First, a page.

Moyer, O's streak on in 6-3 win Lefty's 4th, club's 6th in row has 1st 3 1/2 away

September 05, 1993|By Jim Henneman | Jim Henneman,Staff Writer

OAKLAND, Calif. -- As their winning streak reached a half-dozen here yesterday afternoon, the Orioles did not lack for major contributors.

"As far as I'm concerned, it's got to be a team effort every time I pitch," said Jamie Moyer (11-6), who was at the head of the list of primary participants despite a bruised knee. The left-hander scattered eight hits over seven innings to win his fourth straight and his 11th in his past 14 decisions as the Orioles beat the Oakland Athletics, 6-3, and closed to within 3 1/2 games of first place with Toronto's loss in California last night.

As important as Moyer's effort was, however, he did have a lot of help. Mike Pagliarulo, who hasn't stopped hitting since joining the Orioles Aug. 16, had a two-run single and Chris Hoiles added a two-run home run to highlight a four-run sixth inning.

Brady Anderson had a second straight spectacular defensive day in left field and added a triple that led to an important run in the seventh inning. And five different players -- Pagliarulo, Hoiles, Anderson, Harold Baines and Cal Ripken -- had two hits apiece as the Orioles won for the sixth straight time after starting this trip with two losses in Texas.

Moyer's only real trouble spot came in the fifth inning, when the A's literally almost knocked him out of the game as they bunched four hits to break a scoreless tie. After opening with a single, Craig Paquette was thrown out trying to steal before Mike Bordick's double and Marcos Armas' single put runners on first and third with one out.

Henry Mercedes struck out, but Jerry Browne grounded a single to center to drive in the game's first run and leave runners on the corners. Brent Gates followed with a hard shot that hit Moyer just above the left knee, and he recovered in time to get the final out of the inning.

"It was one of those balls that I was unable to react to," said Moyer. "I don't remember much about it. After that, when we were hitting, I just tried to keep moving around so it wouldn't stiffen up."

Moyer had to do a lot of moving in the sixth inning, because it took awhile for the Orioles to give him four runs. All of the damage came after there were two outs.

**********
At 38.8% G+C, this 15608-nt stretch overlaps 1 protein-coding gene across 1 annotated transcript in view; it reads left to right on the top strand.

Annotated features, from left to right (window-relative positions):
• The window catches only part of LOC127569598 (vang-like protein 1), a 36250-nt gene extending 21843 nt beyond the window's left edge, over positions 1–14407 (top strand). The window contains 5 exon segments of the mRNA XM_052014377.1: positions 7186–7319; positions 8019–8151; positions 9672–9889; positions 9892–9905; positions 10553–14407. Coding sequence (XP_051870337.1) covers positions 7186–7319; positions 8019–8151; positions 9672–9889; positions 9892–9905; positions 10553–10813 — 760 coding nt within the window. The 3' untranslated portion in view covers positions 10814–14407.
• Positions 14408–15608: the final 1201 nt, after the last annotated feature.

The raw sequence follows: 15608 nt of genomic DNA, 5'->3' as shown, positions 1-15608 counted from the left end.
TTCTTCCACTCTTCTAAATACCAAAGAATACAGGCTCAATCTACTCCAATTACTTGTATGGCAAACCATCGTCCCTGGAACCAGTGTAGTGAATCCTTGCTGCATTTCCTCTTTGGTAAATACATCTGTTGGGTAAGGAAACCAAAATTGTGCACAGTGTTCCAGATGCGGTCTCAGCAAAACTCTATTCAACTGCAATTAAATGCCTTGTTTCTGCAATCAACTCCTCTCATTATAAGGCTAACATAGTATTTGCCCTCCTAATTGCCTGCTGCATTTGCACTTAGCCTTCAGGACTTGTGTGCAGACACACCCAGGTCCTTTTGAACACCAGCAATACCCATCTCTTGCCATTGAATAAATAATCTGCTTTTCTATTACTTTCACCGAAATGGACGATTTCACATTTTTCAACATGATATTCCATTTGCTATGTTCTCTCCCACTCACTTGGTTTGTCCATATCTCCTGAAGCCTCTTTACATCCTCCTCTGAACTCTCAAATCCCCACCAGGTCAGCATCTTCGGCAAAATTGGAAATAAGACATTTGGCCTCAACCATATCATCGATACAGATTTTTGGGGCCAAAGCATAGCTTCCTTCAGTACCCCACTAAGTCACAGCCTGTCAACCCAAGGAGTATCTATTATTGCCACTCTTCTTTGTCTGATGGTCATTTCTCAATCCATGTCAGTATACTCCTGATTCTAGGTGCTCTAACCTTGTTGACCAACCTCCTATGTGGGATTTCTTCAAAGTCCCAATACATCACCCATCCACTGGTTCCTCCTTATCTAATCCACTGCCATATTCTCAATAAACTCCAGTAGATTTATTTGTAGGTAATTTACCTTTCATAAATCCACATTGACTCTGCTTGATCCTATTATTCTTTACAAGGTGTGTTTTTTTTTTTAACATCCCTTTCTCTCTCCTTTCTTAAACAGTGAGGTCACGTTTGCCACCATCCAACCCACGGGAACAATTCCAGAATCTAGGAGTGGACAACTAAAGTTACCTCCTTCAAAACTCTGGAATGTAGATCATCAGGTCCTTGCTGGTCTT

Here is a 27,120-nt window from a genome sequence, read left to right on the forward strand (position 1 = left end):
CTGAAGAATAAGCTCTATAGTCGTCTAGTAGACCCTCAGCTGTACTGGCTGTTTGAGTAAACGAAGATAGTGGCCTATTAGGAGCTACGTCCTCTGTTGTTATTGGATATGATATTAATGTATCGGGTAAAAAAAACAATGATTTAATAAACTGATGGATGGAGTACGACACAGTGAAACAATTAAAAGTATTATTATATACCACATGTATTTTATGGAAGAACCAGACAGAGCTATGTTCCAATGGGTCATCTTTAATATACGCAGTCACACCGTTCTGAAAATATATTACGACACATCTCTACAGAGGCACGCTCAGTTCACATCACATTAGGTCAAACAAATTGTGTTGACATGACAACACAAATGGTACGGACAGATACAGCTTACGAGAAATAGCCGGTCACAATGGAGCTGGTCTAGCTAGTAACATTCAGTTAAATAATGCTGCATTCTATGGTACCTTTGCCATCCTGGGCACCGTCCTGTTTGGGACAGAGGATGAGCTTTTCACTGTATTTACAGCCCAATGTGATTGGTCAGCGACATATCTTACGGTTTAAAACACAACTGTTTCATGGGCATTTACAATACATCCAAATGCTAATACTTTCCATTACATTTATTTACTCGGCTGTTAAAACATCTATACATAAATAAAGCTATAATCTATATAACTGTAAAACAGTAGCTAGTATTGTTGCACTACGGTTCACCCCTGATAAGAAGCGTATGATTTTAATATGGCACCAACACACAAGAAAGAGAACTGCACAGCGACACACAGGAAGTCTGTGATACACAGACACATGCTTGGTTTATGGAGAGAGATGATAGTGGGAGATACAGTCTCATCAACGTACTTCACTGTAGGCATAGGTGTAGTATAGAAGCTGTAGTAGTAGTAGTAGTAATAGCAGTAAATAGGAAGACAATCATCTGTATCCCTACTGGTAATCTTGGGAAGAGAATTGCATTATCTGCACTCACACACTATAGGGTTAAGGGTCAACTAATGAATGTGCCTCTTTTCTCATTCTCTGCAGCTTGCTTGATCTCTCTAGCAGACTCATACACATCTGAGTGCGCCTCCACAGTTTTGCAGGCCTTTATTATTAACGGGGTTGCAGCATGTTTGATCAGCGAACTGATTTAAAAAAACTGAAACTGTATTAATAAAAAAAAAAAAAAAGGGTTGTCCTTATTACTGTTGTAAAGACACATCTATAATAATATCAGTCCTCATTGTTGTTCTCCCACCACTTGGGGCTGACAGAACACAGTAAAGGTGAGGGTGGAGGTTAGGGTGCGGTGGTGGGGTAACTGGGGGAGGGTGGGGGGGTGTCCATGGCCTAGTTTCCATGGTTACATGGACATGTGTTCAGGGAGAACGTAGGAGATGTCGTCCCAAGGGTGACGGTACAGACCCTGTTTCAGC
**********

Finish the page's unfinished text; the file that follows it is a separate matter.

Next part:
Baines rifled a single to right field and Ripken followed with a wedge shot to the same area that eluded Ruben Sierra, who was charged with an error as the runners advanced to second and third. That's when Pagliarulo, who has 12 RBI in the 11 games he's played for the Orioles, hit a single through the middle off rookie right-hander Steve Karsay (1-3).

Moments later the lead went to 4-1 as Hoiles hit his 21st home run of the year over the left-center-field fence. For Hoiles, who was on the disabled list from Aug. 3 to 24 with a strained lower back muscle, it was the first home run in five weeks, but it didn't come without warning.

In each of the previous four games, Hoiles had hit a double, an indication that he was close to getting back on the power track.

"I was a little tentative at first [when he came off the DL]. I think you always are with an injury like that," he said.

"I was a little cautious, and I can still feel it sometimes, but it's not enough to not let everything go. I've been swinging the bat pretty good," said Hoiles.

Before scoring in the fifth, the A's had threatened Moyer only once -- in the first inning. Back-to-back singles by Gates and Sierra brought Dave Henderson to the plate.

"The only times I've faced these guys before [1989-90] they had a lineup that was pretty good one through nine, but he always seemed to swing the bat good against me," said Moyer.

Henderson was one of only two players in the A's lineup who had faced Moyer before.

On this occasion, the A's center fielder flied to Anderson in left and Troy Neel popped out to end the inning. They started a string of 11 straight batters retired by Moyer before Paquette singled in the fifth.

This is obviously not the same team Moyer faced in the past, but any difference was lost on the left-hander. "Whether they're having trouble or not, they've got a lot of good, young players and some quality veterans," he said.

Moyer eventually left the game in the eighth inning, but he and manager Johnny Oates both indicated his left knee played only a minimal role in his departure.

"He stiffened up a little, but he's OK," Oates said. "He'll be fine."

The Orioles' win yesterday kept them 2 1/2 games behind the second-place New York Yankees. And when California helped out for the second night in a row, beating the Blue Jays, 4-2, first place suddenly was only 3 1/2 games away.

Earlier in the day Oates was asked if he felt his team was back in the race. "Who ever said we were out of it?" he asked.

"I don't feel comfortable -- I'd rather be six games in front -- but I definitely think we're in it."

Considering that only a week ago his team was in fifth place, Oates has reason to be optimistic. The odds still are stacked against the Orioles, but they have proved on this trip that they haven't lost their resilience.

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